75 going on 19: What's it like being a Leap Year baby?

Jonathan Roberts • Feb 29, 2020 at 8:00 AM

When 24-year-old Kaytlyne Copas was born in 1996, she was exactly 52 years behind her grandmother, Mary Copas. And, if that weren’t unlikely enough, both were born on Feb. 29, Leap Day.

“I think it’s really neat, and I enjoy it,” said the elder Copas. “I’m 19 and she’s six.”

Kaytlyne Copas said sharing a birthday with her grandmother was “great,” even if it only comes once every four years.

“I think the best part about it is sharing it with (Mary),” Kaytlyne Copas said.

And though the Copas’ are a rarity when it comes to Leap Year births, they aren’t the only Tri-Cities family with a unique Leap Year story, as Adam and Alec Crouch, a pair of identical twins who share a Leap Day birthday, will be celebrating their first “real birthday” this year.

“It’s very, very surprising,” said their mother, Tabitha Crouch. “Whenever they were born, I was induced on Feb. 29, and it was a magical experience knowing that they would only have a birthday every four years.”

Heather Sutherland-Butler is another local leapling, and though she doesn’t share the birthday with family, she still enjoy the uniqueness of a Leap Year birthday.

“You know how in group settings (they ask) ‘what’s one interesting fact about yourself?’ I always have an interesting fact — I don’t even have to think about mine,” Sutherland-Butler said.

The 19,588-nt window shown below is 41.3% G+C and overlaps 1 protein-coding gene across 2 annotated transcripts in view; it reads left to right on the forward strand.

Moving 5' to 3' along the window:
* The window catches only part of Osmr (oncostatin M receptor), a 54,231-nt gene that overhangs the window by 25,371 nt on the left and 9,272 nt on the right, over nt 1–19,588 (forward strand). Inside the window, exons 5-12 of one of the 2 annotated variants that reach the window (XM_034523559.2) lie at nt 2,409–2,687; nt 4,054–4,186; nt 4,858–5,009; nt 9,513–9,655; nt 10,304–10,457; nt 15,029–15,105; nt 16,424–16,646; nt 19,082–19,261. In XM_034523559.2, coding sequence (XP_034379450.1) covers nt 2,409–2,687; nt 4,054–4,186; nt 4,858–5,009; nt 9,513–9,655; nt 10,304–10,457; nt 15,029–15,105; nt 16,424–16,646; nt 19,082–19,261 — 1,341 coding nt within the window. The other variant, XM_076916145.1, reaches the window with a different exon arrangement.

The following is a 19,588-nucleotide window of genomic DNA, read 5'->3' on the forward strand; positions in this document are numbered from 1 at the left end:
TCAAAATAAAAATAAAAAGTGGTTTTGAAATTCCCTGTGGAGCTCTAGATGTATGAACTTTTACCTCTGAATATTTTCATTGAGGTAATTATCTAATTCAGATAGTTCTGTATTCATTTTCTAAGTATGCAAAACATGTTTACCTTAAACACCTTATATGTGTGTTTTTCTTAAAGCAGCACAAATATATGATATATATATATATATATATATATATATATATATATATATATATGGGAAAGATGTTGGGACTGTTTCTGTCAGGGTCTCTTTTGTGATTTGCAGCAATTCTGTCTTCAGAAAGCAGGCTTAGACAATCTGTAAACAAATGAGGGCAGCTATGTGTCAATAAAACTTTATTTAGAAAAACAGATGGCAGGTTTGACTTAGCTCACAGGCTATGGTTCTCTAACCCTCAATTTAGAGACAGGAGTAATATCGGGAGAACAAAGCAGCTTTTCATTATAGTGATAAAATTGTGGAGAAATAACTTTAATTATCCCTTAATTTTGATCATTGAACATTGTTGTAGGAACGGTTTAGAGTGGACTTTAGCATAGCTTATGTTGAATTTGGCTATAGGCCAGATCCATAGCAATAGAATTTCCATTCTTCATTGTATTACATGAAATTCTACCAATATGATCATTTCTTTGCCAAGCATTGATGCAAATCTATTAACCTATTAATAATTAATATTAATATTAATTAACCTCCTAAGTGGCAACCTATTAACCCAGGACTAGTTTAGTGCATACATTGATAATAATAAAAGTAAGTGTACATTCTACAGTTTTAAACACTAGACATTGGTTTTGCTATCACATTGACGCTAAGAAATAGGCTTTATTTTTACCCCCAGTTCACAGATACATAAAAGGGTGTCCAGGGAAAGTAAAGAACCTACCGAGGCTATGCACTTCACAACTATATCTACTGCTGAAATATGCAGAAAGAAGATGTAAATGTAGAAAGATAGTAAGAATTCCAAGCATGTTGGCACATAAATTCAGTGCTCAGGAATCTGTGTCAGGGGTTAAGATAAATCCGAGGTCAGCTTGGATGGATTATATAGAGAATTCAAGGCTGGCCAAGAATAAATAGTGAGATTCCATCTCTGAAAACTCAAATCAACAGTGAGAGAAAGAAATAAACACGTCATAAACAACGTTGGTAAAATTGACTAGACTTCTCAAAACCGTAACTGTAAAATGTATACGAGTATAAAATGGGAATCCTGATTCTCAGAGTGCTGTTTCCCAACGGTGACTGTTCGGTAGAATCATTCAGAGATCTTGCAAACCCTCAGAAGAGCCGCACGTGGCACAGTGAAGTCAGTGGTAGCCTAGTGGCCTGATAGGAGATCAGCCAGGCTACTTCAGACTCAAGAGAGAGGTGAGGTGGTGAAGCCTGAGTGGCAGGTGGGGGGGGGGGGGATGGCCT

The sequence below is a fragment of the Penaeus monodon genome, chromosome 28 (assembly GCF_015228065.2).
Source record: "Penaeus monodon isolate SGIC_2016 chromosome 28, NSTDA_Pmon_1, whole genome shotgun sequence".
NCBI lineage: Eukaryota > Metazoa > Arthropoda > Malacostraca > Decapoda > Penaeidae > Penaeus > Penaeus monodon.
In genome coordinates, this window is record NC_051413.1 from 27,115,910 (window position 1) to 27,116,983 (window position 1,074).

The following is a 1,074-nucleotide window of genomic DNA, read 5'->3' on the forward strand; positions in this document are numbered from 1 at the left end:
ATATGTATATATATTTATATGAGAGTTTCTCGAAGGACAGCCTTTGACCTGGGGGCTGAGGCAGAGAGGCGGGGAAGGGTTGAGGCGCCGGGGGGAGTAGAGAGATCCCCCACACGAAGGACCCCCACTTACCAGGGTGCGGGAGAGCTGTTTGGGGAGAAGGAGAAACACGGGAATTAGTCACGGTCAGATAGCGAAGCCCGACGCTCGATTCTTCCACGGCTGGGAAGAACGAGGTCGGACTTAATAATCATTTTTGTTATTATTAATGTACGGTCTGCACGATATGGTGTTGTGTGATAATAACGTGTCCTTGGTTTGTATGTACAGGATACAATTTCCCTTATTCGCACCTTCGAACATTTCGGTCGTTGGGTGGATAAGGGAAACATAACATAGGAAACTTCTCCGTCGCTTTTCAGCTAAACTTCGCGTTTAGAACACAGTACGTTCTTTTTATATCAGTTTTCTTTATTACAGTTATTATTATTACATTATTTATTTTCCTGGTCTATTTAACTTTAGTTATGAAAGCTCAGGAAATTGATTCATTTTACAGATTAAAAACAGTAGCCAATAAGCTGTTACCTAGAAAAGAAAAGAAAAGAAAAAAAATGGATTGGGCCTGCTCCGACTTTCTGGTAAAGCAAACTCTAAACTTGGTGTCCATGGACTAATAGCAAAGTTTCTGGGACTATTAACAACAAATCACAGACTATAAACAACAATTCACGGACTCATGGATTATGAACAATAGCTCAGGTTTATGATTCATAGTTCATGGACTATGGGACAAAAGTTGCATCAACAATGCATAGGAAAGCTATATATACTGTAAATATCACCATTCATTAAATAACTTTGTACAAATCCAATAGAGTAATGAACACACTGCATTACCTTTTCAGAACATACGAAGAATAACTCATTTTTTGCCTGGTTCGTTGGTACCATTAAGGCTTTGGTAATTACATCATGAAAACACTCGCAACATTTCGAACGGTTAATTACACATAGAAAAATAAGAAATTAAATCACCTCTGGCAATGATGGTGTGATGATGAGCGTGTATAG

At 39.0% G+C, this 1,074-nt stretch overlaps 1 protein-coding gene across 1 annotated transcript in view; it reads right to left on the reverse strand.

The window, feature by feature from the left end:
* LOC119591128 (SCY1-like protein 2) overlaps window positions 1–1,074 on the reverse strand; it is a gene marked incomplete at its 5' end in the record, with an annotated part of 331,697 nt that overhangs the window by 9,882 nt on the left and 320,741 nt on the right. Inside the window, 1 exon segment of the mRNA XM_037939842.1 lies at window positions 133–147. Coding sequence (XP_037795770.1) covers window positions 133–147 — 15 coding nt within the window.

12-year-old Junior Serrano, however, summed it up best when asked about being born on a Leap Year. 

“For me, it’s pretty weird because I’m pretty tall and it feels weird turning three,” said Serrano, who celebrates his third official birthday on Saturday. “I just feel special.” 

When do you celebrate your birthday on a non-Leap Year? 

In the United States, there’s no set legal date when Leap Year babies age in a non-Leap Year, though in most instances March 1 is the accepted date. 

The Copas’, for example, celebrate on March 1, while Crouch and Sutherland-Butler both celebrate on Feb. 28. For most Leap Year babies, the decision is one of personal preference as it won’t affect much in a legal sense — though it did delay Sutherland-Butler’s attempt to get a drivers license at 15. 

“When I turned 15, I could get my permit, but the DMV was closed on Monday, so when I went in on Friday they wouldn’t let me get it because in the system I was not 15 yet,” she said. “So I had to wait till the following Tuesday to get my permit.”